federal purchasers and prices for drugs furnished under the Medicare 
prescription drug discount card program, are excluded. In the future, 
prices for drugs furnished under Medicare part D, the prescription drug 
benefit, will also be excluded. 

[16] A charge-back is a payment by a manufacturer to a wholesaler that 
is made when the wholesaler's price to a hospital is lower than the 
price the wholesaler initially paid the manufacturer. Charge-back 
arrangements occur when hospitals have negotiated lower prices from the 
manufacturer, often through a group purchasing organization. All but 
Medicaid rebates are deducted in the manufacturer's calculation of ASP. 
Under the Medicaid program, manufacturers are required to pay rebates 
to states for prescription drugs covered by state Medicaid programs. 

[17] MMA 117 Stat. 2307. 

[18] 70 Fed. Reg. 42,724--27. 

[19] To estimate the cost of a SCOD, CMS multiplied hospital charges 
for the SCOD by a ratio of hospital costs to hospital charges. 

[20] 70 Fed. Reg. 42,727--28. 

[21] CMS gave no indication of the magnitude of any such reductions. 

[22] 70 Fed. Reg. 42,728-29. For MedPAC's report and recommendations, 
see Issues in a Modernized Medicare Program, ch. 6.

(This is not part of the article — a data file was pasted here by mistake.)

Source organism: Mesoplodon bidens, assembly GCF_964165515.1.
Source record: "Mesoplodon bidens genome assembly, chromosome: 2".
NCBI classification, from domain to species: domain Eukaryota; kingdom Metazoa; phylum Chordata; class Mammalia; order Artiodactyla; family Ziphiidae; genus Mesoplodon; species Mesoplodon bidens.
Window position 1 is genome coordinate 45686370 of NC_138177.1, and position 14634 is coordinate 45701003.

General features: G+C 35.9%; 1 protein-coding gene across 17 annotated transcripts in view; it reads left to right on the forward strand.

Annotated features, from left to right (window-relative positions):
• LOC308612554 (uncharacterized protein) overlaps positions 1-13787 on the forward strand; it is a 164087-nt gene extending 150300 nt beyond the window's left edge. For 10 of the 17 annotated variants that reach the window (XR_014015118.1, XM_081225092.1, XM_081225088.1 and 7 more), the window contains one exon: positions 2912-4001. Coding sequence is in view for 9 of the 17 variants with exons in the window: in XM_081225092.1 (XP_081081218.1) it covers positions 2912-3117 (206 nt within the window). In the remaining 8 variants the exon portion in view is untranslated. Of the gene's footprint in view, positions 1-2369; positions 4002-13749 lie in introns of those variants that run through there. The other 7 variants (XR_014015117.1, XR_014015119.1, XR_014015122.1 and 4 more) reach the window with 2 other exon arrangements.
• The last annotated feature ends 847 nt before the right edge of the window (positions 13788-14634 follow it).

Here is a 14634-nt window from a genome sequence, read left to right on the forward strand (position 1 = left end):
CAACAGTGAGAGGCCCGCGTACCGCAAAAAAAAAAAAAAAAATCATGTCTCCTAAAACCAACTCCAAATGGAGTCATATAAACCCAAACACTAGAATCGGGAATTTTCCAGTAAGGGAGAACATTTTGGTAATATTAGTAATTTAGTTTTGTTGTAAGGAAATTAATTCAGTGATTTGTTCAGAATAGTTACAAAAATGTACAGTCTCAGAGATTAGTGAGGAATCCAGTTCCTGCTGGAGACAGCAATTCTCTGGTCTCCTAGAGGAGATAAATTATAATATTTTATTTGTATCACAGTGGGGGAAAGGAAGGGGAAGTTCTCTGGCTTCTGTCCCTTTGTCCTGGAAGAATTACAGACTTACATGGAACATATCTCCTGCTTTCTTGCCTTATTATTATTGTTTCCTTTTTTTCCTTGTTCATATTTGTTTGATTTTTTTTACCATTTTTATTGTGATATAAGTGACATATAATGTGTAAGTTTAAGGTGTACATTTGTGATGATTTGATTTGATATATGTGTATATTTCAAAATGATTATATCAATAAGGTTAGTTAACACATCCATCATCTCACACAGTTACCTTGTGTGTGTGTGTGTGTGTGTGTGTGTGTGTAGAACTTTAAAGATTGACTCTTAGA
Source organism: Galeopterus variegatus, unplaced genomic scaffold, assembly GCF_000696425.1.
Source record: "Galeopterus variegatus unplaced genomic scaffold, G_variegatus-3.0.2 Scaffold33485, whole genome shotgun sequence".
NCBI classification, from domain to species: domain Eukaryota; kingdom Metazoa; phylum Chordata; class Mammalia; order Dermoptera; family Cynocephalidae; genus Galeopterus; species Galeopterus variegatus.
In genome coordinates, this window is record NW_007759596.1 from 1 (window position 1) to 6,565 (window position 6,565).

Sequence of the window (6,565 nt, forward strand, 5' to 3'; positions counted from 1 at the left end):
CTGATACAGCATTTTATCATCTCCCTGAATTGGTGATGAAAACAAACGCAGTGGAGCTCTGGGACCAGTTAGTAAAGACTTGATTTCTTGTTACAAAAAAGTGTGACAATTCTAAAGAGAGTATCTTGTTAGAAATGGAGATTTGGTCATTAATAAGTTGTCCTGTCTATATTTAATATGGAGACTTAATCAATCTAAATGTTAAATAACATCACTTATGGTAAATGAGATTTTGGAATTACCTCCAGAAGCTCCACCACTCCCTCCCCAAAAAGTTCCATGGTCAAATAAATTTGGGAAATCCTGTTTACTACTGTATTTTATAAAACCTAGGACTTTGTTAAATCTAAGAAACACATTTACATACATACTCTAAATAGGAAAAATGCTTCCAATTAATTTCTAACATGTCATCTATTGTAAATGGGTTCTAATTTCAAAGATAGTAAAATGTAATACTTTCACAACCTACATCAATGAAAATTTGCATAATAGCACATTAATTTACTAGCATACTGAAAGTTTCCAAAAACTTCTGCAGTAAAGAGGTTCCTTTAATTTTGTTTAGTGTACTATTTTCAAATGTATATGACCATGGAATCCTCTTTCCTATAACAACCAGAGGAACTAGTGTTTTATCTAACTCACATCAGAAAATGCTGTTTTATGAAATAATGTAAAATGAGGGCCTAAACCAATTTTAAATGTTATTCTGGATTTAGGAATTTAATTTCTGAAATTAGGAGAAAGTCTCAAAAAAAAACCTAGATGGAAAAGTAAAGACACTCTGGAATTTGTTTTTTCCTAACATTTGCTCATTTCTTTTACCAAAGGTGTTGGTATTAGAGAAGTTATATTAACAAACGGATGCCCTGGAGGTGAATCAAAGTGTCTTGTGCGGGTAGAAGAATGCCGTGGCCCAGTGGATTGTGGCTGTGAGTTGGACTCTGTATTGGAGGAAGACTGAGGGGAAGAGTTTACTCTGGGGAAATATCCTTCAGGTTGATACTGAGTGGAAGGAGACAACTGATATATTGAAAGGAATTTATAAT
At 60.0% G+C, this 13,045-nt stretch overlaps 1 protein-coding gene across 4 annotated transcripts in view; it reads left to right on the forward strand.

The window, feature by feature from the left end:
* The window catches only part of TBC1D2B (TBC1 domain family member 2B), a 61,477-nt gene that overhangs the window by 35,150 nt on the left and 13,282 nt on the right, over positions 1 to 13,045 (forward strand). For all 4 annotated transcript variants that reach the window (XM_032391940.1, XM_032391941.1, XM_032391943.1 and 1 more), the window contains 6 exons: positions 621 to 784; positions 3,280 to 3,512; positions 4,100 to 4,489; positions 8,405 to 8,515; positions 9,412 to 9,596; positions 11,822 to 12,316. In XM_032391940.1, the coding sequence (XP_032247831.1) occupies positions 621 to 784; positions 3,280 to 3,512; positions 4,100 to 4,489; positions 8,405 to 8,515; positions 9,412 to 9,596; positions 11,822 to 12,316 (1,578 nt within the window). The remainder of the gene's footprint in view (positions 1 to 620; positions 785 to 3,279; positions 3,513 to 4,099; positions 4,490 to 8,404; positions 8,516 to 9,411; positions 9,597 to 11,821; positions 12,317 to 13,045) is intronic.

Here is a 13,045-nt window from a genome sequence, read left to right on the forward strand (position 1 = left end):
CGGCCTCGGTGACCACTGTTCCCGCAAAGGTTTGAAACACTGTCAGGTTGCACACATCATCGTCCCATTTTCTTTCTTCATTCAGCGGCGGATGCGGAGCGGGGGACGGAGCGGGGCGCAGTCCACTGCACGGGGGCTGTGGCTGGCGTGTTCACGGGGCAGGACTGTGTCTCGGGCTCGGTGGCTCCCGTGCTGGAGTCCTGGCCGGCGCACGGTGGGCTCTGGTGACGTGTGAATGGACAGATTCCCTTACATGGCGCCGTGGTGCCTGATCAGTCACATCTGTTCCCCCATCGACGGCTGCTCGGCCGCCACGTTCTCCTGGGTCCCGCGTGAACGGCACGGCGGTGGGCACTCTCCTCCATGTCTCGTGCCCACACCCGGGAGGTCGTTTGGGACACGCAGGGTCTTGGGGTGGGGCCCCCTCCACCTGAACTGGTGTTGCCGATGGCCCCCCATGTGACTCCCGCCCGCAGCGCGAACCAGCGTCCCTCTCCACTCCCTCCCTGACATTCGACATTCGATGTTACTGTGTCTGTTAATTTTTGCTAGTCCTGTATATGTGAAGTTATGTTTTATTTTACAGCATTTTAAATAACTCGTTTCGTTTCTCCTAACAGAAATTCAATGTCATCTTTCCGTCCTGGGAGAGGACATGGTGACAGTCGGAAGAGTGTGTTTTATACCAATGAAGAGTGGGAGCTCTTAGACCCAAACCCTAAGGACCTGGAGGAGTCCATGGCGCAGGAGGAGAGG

[23] Because purchase price is the largest component of acquisition 
costs, and purchase cost is equal to ASP+3 percent, it follows that ASP 
roughly approximates acquisition costs. Purchase price is highly 
correlated with ASP for drug SCODs (r = .9978). 

[24] For example, our methodology, consistent with statutory 
requirements, entailed considerable start-up and logistical costs as 
well as a substantial period for data collection. The MMA required that 
we obtain price information from hospitals, not manufacturers, and that 
the sample of hospitals be "large." Our survey included over 1,000 
hospitals with a wide range of capabilities to provide needed data 
promptly. Fielding the survey required a commitment of substantial 
resources. In addition, hospitals had to expend considerable effort to 
identify, compile, and transmit purchase price data, making the 
potential for frequent data collection through hospital surveys 
problematic. 

[25] The only information regarding price that CMS requires is the 
product's ASP. Nonprice information that manufacturers must report 
consists of the manufacturer's name, the product's National Drug Code, 
and the number of units. 

[26] Our purchase prices do not uniformly equal ASP+3 percent. For 
example, for several drug SCODs, the purchase price is approximately 
equal to ASP. 

[27] See GAO, Medicare: Information Needed to Assess Adequacy of Rate- 
Setting Methodology for Payments for Hospital Outpatient Services, GAO- 
04-772 (Washington, D.C.: Sept. 17, 2004). 

[28] GAO-05-581R and GAO-05-733R. 

[29] For two of the radiopharmaceuticals in our survey, CMS payment 
rates were lower than purchase prices.